Depends.

For example, what happens if, after you sign up for your standalone video product, you realize that you also need a way to collect your fees from your telehealth clients. And maybe you need encrypted email so you can contact people in a way that's secure. Or maybe now you need HIPAA-compliant file storage, as your clients begin to send you documents via their new encrypted email. Or perhaps a way to schedule clients online. Or maybe a way to efile and also to send statements and receipts digitally. That's a LOT of tools and we're just getting started!

What Will Happen to Your Clients?

Most of us have documents like a will, power of attorney and other estate planning instruments either already in place or at least on our “I’ll get to that eventually” list. Far fewer have given much thought to how we would want our clients to be taken care of in the case of our demise or anything else that would cause a sudden interruption in our ability to provide services.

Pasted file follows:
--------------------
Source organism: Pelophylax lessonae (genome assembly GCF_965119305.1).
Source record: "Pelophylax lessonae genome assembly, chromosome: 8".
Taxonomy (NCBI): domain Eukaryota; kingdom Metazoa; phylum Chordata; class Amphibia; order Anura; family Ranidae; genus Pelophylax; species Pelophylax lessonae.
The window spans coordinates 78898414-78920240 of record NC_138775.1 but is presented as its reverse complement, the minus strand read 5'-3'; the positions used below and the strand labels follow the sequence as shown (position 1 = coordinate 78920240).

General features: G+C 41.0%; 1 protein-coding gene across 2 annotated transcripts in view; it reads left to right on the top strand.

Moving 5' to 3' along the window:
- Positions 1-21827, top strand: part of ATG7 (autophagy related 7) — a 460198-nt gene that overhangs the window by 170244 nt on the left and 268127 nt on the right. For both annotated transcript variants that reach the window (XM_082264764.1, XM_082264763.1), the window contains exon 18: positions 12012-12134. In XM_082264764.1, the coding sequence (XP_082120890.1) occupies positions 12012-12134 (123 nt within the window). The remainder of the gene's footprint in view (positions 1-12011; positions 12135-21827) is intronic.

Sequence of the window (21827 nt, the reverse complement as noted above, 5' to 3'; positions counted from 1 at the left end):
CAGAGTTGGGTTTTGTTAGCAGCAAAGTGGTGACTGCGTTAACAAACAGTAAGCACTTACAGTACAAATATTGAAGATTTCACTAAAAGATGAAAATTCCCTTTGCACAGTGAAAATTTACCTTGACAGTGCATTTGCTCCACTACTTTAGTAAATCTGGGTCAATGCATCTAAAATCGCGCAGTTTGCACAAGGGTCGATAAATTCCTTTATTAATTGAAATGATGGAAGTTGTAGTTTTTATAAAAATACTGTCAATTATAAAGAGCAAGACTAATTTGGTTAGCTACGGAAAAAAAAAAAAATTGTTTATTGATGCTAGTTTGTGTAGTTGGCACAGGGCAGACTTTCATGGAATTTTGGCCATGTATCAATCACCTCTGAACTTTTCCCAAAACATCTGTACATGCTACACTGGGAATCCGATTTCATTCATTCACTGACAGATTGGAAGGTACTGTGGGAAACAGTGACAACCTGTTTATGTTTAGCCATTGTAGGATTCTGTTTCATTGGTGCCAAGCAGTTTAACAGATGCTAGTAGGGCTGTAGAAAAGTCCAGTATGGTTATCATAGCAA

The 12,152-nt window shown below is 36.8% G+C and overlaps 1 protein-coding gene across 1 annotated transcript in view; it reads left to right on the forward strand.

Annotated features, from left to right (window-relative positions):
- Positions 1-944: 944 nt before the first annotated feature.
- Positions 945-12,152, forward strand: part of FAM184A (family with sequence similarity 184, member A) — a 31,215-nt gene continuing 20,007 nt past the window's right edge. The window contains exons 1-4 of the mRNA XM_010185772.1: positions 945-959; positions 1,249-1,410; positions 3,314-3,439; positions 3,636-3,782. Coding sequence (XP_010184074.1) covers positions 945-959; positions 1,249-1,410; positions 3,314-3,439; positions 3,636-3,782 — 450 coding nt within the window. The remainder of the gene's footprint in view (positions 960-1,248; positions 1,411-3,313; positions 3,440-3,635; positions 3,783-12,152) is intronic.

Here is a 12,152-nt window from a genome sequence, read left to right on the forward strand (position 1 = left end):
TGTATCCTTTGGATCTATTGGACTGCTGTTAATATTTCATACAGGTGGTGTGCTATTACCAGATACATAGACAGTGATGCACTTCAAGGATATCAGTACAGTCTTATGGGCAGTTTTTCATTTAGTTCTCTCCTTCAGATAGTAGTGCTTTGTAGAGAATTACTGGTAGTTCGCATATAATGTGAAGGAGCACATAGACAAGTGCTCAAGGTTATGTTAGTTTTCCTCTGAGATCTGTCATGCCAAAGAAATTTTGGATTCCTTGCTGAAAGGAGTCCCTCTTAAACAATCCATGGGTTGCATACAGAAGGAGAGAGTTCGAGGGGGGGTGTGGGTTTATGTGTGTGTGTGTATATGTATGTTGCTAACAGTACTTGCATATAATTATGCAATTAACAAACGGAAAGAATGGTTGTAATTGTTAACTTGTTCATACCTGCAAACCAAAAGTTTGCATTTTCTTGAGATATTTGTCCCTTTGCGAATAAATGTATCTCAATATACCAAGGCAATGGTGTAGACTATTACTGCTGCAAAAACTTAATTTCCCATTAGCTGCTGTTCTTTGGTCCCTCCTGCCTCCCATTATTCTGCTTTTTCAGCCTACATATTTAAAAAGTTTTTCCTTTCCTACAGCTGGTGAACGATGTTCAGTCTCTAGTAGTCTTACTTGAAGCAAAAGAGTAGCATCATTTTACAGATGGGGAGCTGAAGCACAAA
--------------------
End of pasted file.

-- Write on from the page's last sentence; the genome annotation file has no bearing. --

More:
Encrypted Email:
Your Role in Keeping it Safe

Some people like to point out that encrypted email isn’t all it’s cracked up to be. “After all,” they warn, “as soon as someone has access to your username and password, it no longer matters whether your email is encrypted or not.” Well . . . yes. That’s an accurate statement. However, to use that line of reasoning would be like telling us not to bother locking our homes or cars. After all, as soon as someone gets access to your keys, those locks become useless.

Encrypted Email – Just How Safe Is It?

PSYBooks’ email not only meets but actually surpasses the HIPAA specifications for encrypted email. HIPAA’s rules for email encryption are broad, giving developers the maximum amount of freedom. This is as it should be. Those who are responsible for writing and maintaining HIPAA/HITECH laws cannot also be expected to keep up with rapid changes in the world of technology the way developers do. Therefore, although HIPAA wisely states that email containing client PHI (Protected Health Information) should be encrypted, it doesn’t specify exactly how that should be done.

Are Digital Records Better Than Paper?